The Psychophysiological Effects of Music Therapy in Intensive Care Units
This article reviews the evidence for using music therapy with young people who are supported by mechanical ventilation. The author argues that music therapy is essential for developing a holistic approach focusing on the developmental level of a child or young person, as well as being an inexpensive, non-pharmacological, non-invasive therapy, with significant physiological and psychological benefits. She argues that more research is needed in this area to develop a sound evidence base on which guidelines to inform practice could be based.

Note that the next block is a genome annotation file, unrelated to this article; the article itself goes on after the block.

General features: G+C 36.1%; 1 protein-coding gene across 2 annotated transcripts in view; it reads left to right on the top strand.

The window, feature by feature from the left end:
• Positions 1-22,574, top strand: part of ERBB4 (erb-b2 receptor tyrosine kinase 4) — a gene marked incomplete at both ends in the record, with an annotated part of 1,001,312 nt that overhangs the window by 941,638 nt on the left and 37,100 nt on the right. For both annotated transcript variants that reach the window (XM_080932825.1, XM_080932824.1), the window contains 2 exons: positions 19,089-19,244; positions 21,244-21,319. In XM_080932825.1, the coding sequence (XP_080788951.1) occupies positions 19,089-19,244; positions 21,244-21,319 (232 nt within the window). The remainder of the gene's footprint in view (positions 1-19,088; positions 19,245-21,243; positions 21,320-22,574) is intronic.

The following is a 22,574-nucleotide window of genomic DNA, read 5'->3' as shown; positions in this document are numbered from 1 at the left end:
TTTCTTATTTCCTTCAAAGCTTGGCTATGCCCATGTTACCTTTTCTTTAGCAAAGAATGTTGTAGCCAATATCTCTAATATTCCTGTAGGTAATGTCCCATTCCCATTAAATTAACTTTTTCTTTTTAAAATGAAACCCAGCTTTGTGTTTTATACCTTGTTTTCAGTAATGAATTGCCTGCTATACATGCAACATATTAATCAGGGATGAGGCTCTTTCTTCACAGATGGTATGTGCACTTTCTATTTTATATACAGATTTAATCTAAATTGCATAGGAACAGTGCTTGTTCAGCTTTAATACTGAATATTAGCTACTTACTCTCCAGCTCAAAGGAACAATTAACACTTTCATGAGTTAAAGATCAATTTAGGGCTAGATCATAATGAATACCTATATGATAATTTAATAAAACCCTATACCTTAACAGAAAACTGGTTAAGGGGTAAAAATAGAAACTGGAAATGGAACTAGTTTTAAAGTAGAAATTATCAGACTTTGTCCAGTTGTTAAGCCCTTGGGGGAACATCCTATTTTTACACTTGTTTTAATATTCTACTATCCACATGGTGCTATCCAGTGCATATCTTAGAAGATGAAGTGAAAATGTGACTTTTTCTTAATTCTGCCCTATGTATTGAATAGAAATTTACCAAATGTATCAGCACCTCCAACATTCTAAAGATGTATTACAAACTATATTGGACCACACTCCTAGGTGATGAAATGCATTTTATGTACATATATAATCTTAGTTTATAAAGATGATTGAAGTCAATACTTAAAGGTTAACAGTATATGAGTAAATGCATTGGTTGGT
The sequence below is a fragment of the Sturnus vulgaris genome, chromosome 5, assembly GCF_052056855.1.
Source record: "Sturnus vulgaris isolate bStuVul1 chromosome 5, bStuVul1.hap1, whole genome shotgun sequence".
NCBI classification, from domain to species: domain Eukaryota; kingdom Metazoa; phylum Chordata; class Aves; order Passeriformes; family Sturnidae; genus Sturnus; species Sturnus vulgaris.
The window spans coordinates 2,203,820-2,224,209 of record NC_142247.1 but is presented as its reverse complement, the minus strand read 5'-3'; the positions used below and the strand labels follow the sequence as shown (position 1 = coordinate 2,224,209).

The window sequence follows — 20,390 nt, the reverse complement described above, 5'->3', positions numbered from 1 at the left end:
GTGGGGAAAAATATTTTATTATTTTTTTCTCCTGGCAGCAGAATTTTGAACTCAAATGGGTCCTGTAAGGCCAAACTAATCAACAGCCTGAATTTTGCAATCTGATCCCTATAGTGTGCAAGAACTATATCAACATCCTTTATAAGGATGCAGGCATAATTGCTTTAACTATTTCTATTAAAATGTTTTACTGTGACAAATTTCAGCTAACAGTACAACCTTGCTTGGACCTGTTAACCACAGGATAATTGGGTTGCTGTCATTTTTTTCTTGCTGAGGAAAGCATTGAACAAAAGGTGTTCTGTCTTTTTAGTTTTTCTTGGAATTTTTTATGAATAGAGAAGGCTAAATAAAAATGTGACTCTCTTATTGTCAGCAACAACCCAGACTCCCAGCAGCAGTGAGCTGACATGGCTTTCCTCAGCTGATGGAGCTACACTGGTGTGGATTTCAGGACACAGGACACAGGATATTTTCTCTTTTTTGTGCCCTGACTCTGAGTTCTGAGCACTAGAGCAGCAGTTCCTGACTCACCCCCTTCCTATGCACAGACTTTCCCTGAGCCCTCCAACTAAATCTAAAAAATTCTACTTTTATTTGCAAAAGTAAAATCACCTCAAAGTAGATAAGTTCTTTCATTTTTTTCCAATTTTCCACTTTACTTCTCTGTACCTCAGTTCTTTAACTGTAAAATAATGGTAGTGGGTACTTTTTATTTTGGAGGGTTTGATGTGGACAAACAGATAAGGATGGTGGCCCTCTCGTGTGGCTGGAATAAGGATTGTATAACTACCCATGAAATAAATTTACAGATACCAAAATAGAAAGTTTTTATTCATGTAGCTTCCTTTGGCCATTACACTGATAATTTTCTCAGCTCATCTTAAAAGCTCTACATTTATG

Music and Health Institute Terms
Adolescents; Children; Critically Ill; Hospital Setting; Hospitalized Patients; Intensive Care Unit (ICU); Mechanical Ventilation; Music Listening; Music Medicine; Pain; Psychological Outcomes; Recorded Music Listening
Children; Child, Hospitalized; Critical Care; Evidence-Based Practice; Intensive Care Units, Pediatric; Intubation, Intratracheal; Nurse's Role; Nurse-Patient Relations; Pain; Pediatric Nursing; Practice Guidelines as Topic; Research Design; Respiration, Artificial; Stress
Editorials, Opinions, Position Papers
Austin, D. (2010). The Psychophysiological Effects of Music Therapy in Intensive Care Units. Paediatric Nursing, 22 (3), 14-20. Retrieved from https://remix.berklee.edu/mhi-music-pain-articles/212